18 © Barry D. Yatt. All rights reserved. 18 Continuing: Assess urban design factors Get Google Earth aerials: ½ hour Go to Takoma Park Town Hall or Montgomery County Government Center in Rockville, get plan of area showing curbs, building outlines: 4-8 hours Visit site, take photos, do sketches showing datums, symmetries, etc.: 3-4 hours Analyze sketches, propose design alternatives: 3-5 hours Prepare findings: ½ hour Assess program Read carefully through Therrier’s memo: 2 hours Find some similar facilities, if possible, and note their programs. Check Internet. Check Time Saver Standards. See if there’s an AIA Knowledge Community that might have insight on this: 2-3 days Write up tentative program alternatives based on research findings: 2 hours 4 4

19 © Barry D. Yatt. All rights reserved. 19 OK. Now I’ll put this all together in a memo addressed to the clients that requests their authorization to proceed. If they think I misunderstood anything, or have a problem with the amount of time I intend to spend of this work, this will give them a chance to say so. And once we’ve agreed on all of this, the chance of a misunderstanding is greatly reduced while the chance of the project going well is greatly increased. And the best part is that now I have a plan. If I need to adjust it, I can decide how to do that, and inform the client of the change if needed, instead of being at the mercy of random chance.

20 © Barry D. Yatt. All rights reserved. 20 Here’s my note to them. MEMO Project:Dog Lounge Number:00002 From:B. Yatt To:JCT Date:9/6/2007 RE:Project Management 1.Work Plan A.Issue – Authorization to begin assessments B.Discussion – Yatt has prepared a tentative work plan for pre-design assessment. The complete and itemized work plan is attached. In summary, the key tasks on that plan are: 1)Assess fit of program and parking: about 10 hours 2)Assess impact of dogs on neighbors: about 9 hours 3)Assess financial feasibility: about 6 to 10 hours 4)Assess urban design factors: about 11 to 18 hours 5)Assess the program: 20 to 28 hours Total time needed (net of time waiting for requested data to arrive): 55 to 75 hours, or about 6½ to 9 business days. A.Action – JCT to approve work plan or request revision by 9/10.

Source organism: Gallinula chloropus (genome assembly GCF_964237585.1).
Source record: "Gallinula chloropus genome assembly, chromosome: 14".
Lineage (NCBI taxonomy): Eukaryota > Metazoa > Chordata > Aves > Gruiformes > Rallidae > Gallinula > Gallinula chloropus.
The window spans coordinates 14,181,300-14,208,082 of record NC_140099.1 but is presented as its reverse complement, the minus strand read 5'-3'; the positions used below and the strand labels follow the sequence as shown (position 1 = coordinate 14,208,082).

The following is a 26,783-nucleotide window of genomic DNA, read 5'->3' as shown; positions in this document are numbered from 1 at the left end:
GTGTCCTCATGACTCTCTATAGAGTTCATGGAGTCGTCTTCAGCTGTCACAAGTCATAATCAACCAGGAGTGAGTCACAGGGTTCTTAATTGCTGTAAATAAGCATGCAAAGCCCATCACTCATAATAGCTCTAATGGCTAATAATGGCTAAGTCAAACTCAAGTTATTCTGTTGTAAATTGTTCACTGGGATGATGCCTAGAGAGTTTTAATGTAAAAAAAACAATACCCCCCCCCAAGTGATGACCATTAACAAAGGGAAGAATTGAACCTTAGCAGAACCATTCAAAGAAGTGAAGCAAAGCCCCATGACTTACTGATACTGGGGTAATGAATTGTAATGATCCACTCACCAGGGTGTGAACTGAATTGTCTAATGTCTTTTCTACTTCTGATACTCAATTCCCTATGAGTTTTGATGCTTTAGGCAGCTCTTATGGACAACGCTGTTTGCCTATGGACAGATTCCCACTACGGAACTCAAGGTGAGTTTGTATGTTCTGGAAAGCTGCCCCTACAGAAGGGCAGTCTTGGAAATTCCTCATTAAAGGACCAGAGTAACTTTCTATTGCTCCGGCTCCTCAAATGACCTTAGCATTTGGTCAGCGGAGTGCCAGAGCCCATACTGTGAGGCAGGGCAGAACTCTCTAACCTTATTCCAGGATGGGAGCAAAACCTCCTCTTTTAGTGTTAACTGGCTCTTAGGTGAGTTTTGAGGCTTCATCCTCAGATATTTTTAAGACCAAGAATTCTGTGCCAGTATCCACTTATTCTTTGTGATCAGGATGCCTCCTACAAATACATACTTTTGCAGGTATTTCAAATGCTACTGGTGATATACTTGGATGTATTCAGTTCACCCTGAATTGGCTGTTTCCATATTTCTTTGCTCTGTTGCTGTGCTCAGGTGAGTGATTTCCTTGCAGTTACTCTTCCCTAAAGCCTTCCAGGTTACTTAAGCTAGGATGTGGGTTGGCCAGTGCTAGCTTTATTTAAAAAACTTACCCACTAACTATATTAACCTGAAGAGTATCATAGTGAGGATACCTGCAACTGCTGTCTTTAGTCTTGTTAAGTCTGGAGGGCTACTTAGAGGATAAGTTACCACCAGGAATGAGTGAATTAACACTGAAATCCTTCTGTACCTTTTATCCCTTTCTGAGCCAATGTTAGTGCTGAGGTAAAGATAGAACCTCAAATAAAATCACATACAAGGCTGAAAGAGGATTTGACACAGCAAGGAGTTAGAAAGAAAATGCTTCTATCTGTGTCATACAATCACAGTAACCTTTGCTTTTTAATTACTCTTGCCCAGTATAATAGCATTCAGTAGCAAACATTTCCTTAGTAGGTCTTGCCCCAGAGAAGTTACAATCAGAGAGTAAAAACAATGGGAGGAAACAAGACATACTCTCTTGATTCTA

21 © Barry D. Yatt. All rights reserved. 21 As soon as I hear back from JCT, I can either revise this work plan per their comments or I can start doing assessments. The best part is that, so long as I assess what I said I would assess, JCT and I should experience a fairly predictable relationship (we’ll both appreciate that). And if I find that I need to spend more time on a task than I had planned for, or afterward find that I already have, I can decide how to adjust, either by… Reducing the time I had planned to spend on other tasks. Requesting addition time (and compensation) from JCT. That’s it for now. When JCT responds, I’ll proceed.